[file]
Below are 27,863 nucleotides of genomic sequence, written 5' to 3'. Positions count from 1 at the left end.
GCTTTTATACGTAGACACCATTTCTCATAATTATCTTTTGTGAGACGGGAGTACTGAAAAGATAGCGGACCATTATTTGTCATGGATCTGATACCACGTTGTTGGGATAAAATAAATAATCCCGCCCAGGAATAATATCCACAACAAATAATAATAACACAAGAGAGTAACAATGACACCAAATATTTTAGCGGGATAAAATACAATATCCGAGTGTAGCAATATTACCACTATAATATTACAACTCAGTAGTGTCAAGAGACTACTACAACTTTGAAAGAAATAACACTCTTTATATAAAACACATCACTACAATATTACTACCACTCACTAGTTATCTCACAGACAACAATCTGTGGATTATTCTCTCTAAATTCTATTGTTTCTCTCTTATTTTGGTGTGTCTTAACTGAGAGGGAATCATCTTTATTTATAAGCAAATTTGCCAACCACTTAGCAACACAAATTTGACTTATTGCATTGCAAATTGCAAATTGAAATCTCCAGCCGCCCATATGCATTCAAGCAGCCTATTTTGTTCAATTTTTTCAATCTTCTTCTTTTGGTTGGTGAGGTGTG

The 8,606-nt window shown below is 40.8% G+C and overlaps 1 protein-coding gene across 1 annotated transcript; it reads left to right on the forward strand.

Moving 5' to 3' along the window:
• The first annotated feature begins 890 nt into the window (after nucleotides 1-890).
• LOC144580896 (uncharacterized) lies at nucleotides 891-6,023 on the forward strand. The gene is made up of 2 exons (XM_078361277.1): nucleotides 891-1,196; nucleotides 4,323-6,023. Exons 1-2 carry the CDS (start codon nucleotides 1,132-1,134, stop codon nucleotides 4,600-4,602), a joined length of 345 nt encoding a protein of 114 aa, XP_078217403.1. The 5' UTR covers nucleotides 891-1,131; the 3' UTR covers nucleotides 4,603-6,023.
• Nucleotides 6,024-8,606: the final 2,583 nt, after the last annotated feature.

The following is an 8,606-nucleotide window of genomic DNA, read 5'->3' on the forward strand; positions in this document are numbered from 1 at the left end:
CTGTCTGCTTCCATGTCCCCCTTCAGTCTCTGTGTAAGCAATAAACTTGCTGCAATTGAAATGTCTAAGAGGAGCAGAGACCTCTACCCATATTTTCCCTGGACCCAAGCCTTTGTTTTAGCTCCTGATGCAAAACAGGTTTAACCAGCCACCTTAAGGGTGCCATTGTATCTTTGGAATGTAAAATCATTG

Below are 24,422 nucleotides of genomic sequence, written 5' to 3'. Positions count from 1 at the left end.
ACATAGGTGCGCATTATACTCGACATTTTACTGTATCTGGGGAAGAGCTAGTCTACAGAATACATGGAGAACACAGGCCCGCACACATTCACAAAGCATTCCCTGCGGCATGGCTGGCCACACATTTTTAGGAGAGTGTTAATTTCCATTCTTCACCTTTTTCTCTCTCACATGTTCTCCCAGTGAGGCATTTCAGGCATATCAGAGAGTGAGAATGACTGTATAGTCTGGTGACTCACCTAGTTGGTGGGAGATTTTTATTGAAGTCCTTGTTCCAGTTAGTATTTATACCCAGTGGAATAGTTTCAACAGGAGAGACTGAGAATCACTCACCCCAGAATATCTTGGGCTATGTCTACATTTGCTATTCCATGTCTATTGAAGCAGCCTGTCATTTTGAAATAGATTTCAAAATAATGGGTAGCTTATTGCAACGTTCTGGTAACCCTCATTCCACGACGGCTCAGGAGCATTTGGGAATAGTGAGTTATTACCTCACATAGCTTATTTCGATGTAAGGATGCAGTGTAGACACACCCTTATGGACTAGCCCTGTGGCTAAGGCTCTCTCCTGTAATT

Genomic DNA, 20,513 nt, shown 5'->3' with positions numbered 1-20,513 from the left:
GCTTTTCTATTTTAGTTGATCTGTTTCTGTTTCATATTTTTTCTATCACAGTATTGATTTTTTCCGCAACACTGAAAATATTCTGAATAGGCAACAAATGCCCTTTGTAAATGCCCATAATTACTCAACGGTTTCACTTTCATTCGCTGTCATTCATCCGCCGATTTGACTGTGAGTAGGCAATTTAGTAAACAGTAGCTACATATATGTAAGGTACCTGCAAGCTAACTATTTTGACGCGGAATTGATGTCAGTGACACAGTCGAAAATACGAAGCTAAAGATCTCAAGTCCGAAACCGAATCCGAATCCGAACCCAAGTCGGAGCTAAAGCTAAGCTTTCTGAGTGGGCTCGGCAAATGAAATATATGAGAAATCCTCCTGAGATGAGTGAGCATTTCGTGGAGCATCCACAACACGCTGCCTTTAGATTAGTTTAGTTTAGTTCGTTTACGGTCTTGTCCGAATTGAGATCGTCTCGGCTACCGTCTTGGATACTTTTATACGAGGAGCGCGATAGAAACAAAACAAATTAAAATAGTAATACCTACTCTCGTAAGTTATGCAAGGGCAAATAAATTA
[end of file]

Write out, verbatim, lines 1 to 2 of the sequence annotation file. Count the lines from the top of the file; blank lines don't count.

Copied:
Below are 27,863 nucleotides of genomic sequence, written 5' to 3'. Positions count from 1 at the left end.
GCTTTTATACGTAGACACCATTTCTCATAATTATCTTTTGTGAGACGGGAGTACTGAAAAGATAGCGGACCATTATTTGTCATGGATCTGATACCACGTTGTTGGGATAAAATAAATAATCCCGCCCAGGAATAATATCCACAACAAATAATAATAACACAAGAGAGTAACAATGACACCAAATATTTTAGCGGGATAAAATACAATATCCGAGTGTAGCAATATTACCACTATAATATTACAACTCAGTAGTGTCAAGAGACTACTACAACTTTGAAAGAAATAACACTCTTTATATAAAACACATCACTACAATATTACTACCACTCACTAGTTATCTCACAGACAACAATCTGTGGATTATTCTCTCTAAATTCTATTGTTTCTCTCTTATTTTGGTGTGTCTTAACTGAGAGGGAATCATCTTTATTTATAAGCAAATTTGCCAACCACTTAGCAACACAAATTTGACTTATTGCATTGCAAATTGCAAATTGAAATCTCCAGCCGCCCATATGCATTCAAGCAGCCTATTTTGTTCAATTTTTTCAATCTTCTTCTTTTGGTTGGTGAGGTGTG